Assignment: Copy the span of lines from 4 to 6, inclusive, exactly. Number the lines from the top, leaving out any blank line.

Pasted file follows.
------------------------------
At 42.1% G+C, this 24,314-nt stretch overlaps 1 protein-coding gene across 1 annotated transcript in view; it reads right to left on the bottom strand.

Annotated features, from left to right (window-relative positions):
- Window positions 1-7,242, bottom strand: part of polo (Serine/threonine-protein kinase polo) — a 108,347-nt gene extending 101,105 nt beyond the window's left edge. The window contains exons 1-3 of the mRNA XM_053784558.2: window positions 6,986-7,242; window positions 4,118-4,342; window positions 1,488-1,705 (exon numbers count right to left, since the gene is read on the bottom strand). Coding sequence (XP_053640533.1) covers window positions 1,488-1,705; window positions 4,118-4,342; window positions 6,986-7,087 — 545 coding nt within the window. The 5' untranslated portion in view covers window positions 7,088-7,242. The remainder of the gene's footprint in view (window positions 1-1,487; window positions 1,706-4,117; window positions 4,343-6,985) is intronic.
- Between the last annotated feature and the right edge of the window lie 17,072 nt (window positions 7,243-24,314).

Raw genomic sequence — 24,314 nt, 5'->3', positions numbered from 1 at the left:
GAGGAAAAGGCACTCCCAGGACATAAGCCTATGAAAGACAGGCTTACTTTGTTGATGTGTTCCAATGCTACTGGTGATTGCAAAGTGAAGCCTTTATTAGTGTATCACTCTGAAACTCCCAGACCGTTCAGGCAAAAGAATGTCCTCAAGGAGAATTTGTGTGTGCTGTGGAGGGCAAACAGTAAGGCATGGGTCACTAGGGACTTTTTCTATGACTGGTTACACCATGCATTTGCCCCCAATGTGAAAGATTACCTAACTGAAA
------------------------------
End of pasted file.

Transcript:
- Between the last annotated feature and the right edge of the window lie 17,072 nt (window positions 7,243-24,314).

Raw genomic sequence — 24,314 nt, 5'->3', positions numbered from 1 at the left:
GAGGAAAAGGCACTCCCAGGACATAAGCCTATGAAAGACAGGCTTACTTTGTTGATGTGTTCCAATGCTACTGGTGATTGCAAAGTGAAGCCTTTATTAGTGTATCACTCTGAAACTCCCAGACCGTTCAGGCAAAAGAATGTCCTCAAGGAGAATTTGTGTGTGCTGTGGAGGGCAAACAGTAAGGCATGGGTCACTAGGGACTTTTTCTATGACTGGTTACACCATGCATTTGCCCCCAATGTGAAAGATTACCTAACTGAAA